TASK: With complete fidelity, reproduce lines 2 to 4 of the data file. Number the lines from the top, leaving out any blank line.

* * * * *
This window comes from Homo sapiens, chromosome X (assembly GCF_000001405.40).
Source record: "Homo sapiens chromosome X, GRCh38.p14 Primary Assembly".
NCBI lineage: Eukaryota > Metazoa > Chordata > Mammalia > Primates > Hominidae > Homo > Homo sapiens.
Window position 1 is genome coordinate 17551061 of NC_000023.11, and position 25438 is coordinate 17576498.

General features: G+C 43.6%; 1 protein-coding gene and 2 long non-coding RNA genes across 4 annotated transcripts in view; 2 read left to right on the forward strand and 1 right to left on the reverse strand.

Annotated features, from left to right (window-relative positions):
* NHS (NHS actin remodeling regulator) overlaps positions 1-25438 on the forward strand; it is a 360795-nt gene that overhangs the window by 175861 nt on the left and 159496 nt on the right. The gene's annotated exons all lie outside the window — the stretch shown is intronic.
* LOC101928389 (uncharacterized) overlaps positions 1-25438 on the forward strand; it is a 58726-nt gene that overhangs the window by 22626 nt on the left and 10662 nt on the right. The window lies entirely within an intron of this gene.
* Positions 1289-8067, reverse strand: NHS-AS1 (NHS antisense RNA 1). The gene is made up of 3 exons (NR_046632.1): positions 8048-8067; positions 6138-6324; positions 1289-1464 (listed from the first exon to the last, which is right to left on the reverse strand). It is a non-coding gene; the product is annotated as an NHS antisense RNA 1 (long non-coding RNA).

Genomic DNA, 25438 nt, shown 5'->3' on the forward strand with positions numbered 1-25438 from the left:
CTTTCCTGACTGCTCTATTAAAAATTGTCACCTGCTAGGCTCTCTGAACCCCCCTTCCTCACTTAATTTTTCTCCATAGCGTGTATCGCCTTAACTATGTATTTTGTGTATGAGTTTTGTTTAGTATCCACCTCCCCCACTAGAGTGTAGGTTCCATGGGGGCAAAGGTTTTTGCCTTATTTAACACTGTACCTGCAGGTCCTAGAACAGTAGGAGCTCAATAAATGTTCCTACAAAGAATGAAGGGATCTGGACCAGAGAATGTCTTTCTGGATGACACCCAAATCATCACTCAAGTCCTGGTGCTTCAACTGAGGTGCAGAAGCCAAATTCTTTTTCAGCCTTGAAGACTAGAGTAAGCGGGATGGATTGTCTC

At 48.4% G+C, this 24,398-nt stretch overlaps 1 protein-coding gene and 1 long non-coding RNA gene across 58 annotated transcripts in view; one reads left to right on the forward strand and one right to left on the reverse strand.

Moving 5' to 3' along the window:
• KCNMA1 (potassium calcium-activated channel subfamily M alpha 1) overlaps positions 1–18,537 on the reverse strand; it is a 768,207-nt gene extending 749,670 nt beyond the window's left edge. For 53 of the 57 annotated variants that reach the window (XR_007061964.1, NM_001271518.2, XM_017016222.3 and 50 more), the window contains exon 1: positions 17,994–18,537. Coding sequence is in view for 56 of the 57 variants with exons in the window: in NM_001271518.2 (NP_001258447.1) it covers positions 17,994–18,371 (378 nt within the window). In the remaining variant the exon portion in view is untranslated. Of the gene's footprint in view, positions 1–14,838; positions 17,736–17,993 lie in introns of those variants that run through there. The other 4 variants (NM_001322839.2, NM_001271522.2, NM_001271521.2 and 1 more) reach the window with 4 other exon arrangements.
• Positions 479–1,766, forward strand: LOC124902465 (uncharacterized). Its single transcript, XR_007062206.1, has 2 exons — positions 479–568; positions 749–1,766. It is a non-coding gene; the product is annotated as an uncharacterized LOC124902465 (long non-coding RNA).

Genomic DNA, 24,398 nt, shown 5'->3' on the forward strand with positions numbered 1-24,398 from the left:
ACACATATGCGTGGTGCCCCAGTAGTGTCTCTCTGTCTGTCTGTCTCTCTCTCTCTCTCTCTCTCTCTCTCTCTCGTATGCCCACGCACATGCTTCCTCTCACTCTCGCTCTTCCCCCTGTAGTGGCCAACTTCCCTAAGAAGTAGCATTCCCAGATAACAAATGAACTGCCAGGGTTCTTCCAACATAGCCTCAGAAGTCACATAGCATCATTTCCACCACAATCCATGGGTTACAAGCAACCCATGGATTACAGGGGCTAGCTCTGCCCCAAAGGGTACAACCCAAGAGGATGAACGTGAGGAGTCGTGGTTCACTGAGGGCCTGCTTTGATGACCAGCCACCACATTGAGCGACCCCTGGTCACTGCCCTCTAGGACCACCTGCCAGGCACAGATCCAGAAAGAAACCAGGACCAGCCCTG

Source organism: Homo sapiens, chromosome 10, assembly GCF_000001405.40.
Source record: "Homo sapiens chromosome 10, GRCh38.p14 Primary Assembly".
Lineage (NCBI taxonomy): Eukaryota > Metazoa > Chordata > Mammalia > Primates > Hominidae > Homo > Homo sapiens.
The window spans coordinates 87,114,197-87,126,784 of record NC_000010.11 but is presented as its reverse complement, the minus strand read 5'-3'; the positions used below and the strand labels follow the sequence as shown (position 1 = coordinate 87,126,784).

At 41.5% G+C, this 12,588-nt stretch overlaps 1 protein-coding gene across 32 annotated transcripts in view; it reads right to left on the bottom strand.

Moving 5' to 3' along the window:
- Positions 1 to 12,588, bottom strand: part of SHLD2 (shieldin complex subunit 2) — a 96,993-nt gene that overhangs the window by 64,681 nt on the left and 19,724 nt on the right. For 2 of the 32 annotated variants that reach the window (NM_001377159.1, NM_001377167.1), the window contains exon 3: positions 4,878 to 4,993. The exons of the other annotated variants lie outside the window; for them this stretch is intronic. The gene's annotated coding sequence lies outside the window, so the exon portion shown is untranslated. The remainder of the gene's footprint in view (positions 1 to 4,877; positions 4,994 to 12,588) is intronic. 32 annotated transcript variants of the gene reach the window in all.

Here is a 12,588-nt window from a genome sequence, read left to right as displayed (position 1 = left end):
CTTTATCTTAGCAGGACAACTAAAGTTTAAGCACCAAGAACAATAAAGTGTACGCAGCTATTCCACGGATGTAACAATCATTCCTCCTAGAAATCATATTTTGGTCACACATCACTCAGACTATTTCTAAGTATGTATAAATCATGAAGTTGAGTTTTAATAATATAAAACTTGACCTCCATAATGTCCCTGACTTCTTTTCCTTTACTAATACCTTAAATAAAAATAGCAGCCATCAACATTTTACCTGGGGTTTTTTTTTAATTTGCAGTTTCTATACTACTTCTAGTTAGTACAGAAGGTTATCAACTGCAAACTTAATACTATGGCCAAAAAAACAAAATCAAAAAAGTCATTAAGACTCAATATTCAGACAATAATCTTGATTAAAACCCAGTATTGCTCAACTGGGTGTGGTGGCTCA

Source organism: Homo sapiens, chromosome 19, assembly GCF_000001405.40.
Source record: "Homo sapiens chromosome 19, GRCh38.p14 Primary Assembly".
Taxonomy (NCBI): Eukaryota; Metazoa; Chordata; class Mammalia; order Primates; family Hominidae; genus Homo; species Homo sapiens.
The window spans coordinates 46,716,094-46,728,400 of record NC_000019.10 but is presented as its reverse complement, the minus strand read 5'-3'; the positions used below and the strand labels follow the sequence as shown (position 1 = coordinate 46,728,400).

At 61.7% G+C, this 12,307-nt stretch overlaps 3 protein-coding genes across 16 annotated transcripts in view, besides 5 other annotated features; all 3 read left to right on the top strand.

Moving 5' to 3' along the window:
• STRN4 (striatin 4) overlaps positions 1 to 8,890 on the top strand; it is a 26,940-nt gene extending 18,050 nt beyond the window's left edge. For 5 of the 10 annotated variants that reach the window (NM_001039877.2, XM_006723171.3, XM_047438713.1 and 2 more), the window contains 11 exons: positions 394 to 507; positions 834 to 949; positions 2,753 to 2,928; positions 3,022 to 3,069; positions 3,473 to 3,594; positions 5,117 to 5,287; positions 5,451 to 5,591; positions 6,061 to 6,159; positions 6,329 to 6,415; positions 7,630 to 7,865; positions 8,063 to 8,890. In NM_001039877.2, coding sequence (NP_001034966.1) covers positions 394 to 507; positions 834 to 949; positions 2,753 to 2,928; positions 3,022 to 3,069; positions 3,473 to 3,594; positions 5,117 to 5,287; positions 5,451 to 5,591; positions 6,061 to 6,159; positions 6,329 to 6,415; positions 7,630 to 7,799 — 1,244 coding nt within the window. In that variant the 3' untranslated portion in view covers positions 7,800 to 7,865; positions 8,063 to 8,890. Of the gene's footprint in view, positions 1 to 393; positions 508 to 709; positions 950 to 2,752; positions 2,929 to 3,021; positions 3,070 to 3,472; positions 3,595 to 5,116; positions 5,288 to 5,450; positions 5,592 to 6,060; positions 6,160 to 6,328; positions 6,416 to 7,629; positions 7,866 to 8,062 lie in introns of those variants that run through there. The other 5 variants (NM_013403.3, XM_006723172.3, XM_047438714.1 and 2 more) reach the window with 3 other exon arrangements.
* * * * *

Source record: "Homo sapiens chromosome X, GRCh38.p14 Primary Assembly".
NCBI lineage: Eukaryota > Metazoa > Chordata > Mammalia > Primates > Hominidae > Homo > Homo sapiens.
Window position 1 is genome coordinate 17551061 of NC_000023.11, and position 25438 is coordinate 17576498.